Guyana’s Environmental Protection Agency (EPA) has clarified that ExxonMobil affiliate Esso Exploration and Production Guyana Ltd. (EEPGL) will not recover the US$30 payment for CO2e emissions recently introduced in the modified Environmental Permit for the Liza Phase 1 Development.
The EPA clarification follows reports in the media that stated Guyana will have to bear 50% of the US$30 per tonne of CO2e payment since this will be treated as a recoverable cost under the Production Sharing Agreement (PSA).
The EPA confirmed however that ExxonMobil will not be recovering this payment and that this was indicated during discussions it had with the company.
“While the EPA in its role as an environmental regulator does not typically concern itself with the contractual arrangements between the Ministry of Natural Resources and EEPGL, during discussions with the company regarding the modifications, it was indicated that any such payments would not be recoverable against the Government of Guyana,” the Agency outlined in a statement on Thursday.
The environmental regulator pointed out that it views the modification, not as creating any additional adverse effects, but as a means of implementing more specific “flare management conditions” that are consistent with industry practice in order to regulate and/or deter periods of flaring.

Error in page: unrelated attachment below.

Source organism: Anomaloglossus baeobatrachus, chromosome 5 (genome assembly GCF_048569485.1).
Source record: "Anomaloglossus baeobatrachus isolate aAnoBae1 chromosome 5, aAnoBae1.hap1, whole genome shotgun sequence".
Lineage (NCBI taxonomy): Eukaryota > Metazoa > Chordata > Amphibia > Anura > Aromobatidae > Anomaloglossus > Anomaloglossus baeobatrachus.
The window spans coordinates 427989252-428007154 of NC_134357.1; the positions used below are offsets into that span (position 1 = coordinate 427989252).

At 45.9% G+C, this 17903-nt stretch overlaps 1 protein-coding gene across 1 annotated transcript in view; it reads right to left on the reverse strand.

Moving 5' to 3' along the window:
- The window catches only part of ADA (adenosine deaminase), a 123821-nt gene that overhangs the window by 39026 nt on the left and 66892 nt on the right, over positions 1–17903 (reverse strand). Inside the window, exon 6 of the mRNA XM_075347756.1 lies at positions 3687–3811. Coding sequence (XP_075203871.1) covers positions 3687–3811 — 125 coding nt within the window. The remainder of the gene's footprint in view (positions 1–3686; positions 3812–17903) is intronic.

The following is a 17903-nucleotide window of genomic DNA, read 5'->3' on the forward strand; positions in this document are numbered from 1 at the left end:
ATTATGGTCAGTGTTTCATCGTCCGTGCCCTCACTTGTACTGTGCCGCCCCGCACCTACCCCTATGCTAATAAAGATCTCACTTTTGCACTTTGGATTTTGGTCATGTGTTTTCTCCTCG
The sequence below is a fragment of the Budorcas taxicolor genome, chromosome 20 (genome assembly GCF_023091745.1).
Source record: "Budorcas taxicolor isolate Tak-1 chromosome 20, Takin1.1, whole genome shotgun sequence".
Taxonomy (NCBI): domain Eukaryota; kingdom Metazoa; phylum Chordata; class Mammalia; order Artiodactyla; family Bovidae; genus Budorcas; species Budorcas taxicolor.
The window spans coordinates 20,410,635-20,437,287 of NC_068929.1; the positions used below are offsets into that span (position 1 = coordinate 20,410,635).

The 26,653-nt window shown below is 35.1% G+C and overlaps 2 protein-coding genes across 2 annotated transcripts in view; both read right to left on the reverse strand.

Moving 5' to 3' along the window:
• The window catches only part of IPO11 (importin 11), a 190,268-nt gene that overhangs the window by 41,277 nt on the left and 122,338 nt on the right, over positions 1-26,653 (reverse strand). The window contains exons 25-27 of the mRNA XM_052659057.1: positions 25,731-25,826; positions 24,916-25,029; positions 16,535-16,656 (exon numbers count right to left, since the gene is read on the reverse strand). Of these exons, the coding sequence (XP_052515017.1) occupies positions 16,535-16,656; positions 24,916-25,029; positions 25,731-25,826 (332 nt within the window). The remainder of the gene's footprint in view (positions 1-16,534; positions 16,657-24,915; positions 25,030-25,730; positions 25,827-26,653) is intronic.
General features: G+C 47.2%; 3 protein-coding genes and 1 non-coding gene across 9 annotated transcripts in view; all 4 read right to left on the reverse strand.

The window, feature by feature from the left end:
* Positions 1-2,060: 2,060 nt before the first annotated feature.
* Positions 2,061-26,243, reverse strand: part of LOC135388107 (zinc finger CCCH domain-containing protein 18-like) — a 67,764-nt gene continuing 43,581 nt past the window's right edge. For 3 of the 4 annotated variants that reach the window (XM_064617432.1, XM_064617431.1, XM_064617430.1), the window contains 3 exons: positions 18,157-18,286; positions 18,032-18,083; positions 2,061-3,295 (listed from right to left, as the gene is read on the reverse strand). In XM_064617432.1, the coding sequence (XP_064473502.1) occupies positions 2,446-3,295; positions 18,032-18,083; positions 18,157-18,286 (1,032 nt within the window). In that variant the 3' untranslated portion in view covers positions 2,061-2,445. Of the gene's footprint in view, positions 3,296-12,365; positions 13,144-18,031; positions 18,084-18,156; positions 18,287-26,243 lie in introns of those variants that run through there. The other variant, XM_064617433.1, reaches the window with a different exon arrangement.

On May 18, the EPA had announced that the Environmental Permit for the Liza Phase 1 project was recalled and modified to include more stringent regulatory requirements to address flaring in accordance with the EPA’s legislation.
The revised Environmental Permit features modified terms and conditions relating to the emission reporting requirements, technical considerations for flaring, and timelines for flaring events. Additionally, it also contained an obligation on ExxonMobil Guyana to pay for the emission of carbon dioxide equivalent as a result of flaring in excess of timelines for commissioning and start-up. That payment shall be made to the EPA and is calculated at the rate of US$30 per tonne of CO2e.
Further on, the EPA reminded that some amount of flaring is expected at the Liza Phase 1 Development for maintenance events, process upsets, and equipment failures given the complexities of oil and gas production in the offshore environment.
Nevertheless, the EPA said it has pursued modification to ensure that there are environmental safeguards and deterrent mechanisms to address any prolonged periods of flaring that may pose risks to the environment.